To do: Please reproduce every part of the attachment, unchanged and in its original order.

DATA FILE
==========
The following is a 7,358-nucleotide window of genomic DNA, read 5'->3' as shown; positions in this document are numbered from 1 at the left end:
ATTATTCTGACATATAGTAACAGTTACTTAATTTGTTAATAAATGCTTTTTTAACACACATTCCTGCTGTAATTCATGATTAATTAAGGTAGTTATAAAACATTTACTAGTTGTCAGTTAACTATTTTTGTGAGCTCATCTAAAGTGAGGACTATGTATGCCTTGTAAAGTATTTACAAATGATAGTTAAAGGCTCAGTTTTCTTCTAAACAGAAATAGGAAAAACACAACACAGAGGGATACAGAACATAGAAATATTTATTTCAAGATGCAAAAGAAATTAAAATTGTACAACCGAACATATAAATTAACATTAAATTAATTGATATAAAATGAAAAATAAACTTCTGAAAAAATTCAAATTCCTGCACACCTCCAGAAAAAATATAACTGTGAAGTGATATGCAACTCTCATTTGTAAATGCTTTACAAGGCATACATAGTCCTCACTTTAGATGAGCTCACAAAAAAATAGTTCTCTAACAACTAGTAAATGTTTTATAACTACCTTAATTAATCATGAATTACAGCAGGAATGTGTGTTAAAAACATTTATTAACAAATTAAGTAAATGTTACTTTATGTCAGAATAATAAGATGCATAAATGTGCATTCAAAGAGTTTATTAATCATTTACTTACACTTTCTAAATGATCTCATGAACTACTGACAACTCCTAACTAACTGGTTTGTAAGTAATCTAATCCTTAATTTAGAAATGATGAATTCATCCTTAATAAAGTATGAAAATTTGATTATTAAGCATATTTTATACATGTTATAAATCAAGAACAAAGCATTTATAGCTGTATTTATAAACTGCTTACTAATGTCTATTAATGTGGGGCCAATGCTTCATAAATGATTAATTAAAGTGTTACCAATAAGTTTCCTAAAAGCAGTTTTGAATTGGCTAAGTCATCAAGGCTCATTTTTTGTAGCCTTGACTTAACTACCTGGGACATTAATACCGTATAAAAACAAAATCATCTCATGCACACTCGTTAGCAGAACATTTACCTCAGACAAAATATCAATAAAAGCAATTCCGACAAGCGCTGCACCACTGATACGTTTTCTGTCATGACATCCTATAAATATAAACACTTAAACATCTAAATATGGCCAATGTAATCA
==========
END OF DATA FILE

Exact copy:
The following is a 7,358-nucleotide window of genomic DNA, read 5'->3' as shown; positions in this document are numbered from 1 at the left end:
ATTATTCTGACATATAGTAACAGTTACTTAATTTGTTAATAAATGCTTTTTTAACACACATTCCTGCTGTAATTCATGATTAATTAAGGTAGTTATAAAACATTTACTAGTTGTCAGTTAACTATTTTTGTGAGCTCATCTAAAGTGAGGACTATGTATGCCTTGTAAAGTATTTACAAATGATAGTTAAAGGCTCAGTTTTCTTCTAAACAGAAATAGGAAAAACACAACACAGAGGGATACAGAACATAGAAATATTTATTTCAAGATGCAAAAGAAATTAAAATTGTACAACCGAACATATAAATTAACATTAAATTAATTGATATAAAATGAAAAATAAACTTCTGAAAAAATTCAAATTCCTGCACACCTCCAGAAAAAATATAACTGTGAAGTGATATGCAACTCTCATTTGTAAATGCTTTACAAGGCATACATAGTCCTCACTTTAGATGAGCTCACAAAAAAATAGTTCTCTAACAACTAGTAAATGTTTTATAACTACCTTAATTAATCATGAATTACAGCAGGAATGTGTGTTAAAAACATTTATTAACAAATTAAGTAAATGTTACTTTATGTCAGAATAATAAGATGCATAAATGTGCATTCAAAGAGTTTATTAATCATTTACTTACACTTTCTAAATGATCTCATGAACTACTGACAACTCCTAACTAACTGGTTTGTAAGTAATCTAATCCTTAATTTAGAAATGATGAATTCATCCTTAATAAAGTATGAAAATTTGATTATTAAGCATATTTTATACATGTTATAAATCAAGAACAAAGCATTTATAGCTGTATTTATAAACTGCTTACTAATGTCTATTAATGTGGGGCCAATGCTTCATAAATGATTAATTAAAGTGTTACCAATAAGTTTCCTAAAAGCAGTTTTGAATTGGCTAAGTCATCAAGGCTCATTTTTTGTAGCCTTGACTTAACTACCTGGGACATTAATACCGTATAAAAACAAAATCATCTCATGCACACTCGTTAGCAGAACATTTACCTCAGACAAAATATCAATAAAAGCAATTCCGACAAGCGCTGCACCACTGATACGTTTTCTGTCATGACATCCTATAAATATAAACACTTAAACATCTAAATATGGCCAATGTAATCA